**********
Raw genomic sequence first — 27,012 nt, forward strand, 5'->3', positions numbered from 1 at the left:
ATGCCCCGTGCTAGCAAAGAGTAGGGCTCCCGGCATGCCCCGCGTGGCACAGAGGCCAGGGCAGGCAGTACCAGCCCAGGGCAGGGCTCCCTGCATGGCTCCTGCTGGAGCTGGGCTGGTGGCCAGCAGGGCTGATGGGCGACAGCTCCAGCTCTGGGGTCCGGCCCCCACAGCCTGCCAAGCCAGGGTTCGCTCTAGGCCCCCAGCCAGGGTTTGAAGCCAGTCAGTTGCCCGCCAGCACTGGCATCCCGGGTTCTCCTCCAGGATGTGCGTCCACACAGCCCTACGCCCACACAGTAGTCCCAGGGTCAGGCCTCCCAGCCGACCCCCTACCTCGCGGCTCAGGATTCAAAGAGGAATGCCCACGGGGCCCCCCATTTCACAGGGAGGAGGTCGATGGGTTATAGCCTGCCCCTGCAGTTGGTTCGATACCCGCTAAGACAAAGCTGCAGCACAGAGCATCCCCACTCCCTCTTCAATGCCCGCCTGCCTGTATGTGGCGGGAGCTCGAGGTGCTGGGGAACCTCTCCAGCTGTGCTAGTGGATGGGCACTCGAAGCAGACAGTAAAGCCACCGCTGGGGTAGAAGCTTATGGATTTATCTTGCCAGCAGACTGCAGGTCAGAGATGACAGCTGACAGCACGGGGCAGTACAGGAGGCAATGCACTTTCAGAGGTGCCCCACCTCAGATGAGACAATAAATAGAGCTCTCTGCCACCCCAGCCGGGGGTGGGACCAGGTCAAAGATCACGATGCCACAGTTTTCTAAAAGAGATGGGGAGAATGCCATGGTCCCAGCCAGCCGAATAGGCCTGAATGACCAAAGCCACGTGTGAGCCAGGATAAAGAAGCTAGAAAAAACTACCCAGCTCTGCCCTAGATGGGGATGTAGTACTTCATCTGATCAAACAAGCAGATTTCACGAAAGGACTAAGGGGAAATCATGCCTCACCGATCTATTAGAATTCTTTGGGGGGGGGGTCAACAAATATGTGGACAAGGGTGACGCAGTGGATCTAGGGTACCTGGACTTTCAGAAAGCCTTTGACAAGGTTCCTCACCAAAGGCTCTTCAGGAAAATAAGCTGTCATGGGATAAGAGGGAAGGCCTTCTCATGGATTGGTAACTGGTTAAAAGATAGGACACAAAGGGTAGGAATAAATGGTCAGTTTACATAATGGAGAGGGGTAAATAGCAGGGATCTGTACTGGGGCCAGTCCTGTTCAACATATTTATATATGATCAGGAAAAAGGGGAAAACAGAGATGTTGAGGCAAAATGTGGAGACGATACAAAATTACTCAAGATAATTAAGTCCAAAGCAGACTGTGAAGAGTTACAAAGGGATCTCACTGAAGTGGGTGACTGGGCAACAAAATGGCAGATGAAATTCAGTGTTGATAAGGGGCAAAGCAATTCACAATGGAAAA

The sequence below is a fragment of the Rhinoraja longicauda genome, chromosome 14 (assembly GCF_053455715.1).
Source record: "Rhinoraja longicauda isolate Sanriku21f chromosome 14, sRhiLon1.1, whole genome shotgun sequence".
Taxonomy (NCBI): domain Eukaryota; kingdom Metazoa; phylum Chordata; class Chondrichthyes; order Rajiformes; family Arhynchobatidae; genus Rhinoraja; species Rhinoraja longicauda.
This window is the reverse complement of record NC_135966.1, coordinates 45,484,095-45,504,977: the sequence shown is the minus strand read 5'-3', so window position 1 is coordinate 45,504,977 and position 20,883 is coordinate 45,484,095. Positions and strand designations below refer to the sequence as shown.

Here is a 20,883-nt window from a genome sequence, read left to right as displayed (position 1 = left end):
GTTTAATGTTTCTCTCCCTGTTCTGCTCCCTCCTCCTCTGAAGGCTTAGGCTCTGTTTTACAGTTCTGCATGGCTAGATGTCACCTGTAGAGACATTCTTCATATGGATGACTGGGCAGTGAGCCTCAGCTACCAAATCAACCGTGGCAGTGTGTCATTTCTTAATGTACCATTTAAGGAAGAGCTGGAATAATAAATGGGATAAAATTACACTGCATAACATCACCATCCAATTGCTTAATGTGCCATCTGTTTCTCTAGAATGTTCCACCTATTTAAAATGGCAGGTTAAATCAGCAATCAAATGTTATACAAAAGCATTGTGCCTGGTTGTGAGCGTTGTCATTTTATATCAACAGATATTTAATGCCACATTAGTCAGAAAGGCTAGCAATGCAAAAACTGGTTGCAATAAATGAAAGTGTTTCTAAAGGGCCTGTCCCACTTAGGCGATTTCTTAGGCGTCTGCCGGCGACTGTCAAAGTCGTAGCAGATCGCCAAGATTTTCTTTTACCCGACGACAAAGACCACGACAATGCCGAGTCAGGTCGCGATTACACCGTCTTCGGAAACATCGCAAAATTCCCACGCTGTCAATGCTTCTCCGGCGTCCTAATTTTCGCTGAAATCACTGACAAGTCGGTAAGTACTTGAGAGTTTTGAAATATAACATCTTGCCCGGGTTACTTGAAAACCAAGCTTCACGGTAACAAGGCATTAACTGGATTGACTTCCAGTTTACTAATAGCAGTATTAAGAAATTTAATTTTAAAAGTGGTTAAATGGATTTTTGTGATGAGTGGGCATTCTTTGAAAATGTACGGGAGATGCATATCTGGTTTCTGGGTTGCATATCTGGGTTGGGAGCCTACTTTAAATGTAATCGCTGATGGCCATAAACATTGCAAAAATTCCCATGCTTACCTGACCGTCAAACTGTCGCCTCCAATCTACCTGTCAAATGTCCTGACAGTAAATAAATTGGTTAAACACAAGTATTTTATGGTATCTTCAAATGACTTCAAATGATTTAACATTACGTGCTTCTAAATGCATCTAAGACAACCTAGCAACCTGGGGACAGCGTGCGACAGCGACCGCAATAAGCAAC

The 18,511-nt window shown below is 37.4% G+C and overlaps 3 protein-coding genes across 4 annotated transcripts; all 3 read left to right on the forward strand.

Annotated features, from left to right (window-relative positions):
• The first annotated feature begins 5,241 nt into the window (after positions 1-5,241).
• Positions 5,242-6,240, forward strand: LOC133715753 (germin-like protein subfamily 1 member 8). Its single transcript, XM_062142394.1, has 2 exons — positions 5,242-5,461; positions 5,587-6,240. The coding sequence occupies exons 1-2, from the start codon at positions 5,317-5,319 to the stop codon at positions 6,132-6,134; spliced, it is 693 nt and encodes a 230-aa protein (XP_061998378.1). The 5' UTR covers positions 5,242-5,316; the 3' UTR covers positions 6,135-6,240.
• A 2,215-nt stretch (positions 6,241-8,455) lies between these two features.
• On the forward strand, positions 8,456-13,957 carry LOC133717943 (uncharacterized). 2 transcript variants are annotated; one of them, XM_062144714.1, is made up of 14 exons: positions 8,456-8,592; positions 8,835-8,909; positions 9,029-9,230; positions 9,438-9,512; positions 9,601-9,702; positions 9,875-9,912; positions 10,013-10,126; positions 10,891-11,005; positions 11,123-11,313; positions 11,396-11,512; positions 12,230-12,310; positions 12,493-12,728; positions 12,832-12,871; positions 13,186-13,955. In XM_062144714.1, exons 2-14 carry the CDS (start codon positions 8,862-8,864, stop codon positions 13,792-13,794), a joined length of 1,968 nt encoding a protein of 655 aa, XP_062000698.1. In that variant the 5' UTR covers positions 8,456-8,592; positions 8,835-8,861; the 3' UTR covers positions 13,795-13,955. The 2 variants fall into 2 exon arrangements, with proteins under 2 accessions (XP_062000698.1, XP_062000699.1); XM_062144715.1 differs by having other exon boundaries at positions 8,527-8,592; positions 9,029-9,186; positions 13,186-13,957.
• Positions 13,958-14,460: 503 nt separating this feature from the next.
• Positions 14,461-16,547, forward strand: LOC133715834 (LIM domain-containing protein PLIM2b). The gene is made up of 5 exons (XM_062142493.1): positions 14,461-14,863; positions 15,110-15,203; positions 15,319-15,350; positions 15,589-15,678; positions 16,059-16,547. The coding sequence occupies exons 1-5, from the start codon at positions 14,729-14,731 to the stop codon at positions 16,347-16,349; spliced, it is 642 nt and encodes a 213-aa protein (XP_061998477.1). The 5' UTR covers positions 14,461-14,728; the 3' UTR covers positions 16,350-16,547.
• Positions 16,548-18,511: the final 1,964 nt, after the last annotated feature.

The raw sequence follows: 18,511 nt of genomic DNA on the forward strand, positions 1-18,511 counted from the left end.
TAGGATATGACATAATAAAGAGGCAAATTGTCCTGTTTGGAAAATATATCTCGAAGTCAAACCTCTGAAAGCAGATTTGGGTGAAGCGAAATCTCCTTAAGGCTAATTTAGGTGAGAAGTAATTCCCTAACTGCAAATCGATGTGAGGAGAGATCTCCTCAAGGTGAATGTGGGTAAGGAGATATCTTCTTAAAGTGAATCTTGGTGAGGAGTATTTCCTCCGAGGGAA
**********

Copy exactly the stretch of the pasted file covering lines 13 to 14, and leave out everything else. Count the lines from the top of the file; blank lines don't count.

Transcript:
• A 2,215-nt stretch (positions 6,241-8,455) lies between these two features.
• On the forward strand, positions 8,456-13,957 carry LOC133717943 (uncharacterized). 2 transcript variants are annotated; one of them, XM_062144714.1, is made up of 14 exons: positions 8,456-8,592; positions 8,835-8,909; positions 9,029-9,230; positions 9,438-9,512; positions 9,601-9,702; positions 9,875-9,912; positions 10,013-10,126; positions 10,891-11,005; positions 11,123-11,313; positions 11,396-11,512; positions 12,230-12,310; positions 12,493-12,728; positions 12,832-12,871; positions 13,186-13,955. In XM_062144714.1, exons 2-14 carry the CDS (start codon positions 8,862-8,864, stop codon positions 13,792-13,794), a joined length of 1,968 nt encoding a protein of 655 aa, XP_062000698.1. In that variant the 5' UTR covers positions 8,456-8,592; positions 8,835-8,861; the 3' UTR covers positions 13,795-13,955. The 2 variants fall into 2 exon arrangements, with proteins under 2 accessions (XP_062000698.1, XP_062000699.1); XM_062144715.1 differs by having other exon boundaries at positions 8,527-8,592; positions 9,029-9,186; positions 13,186-13,957.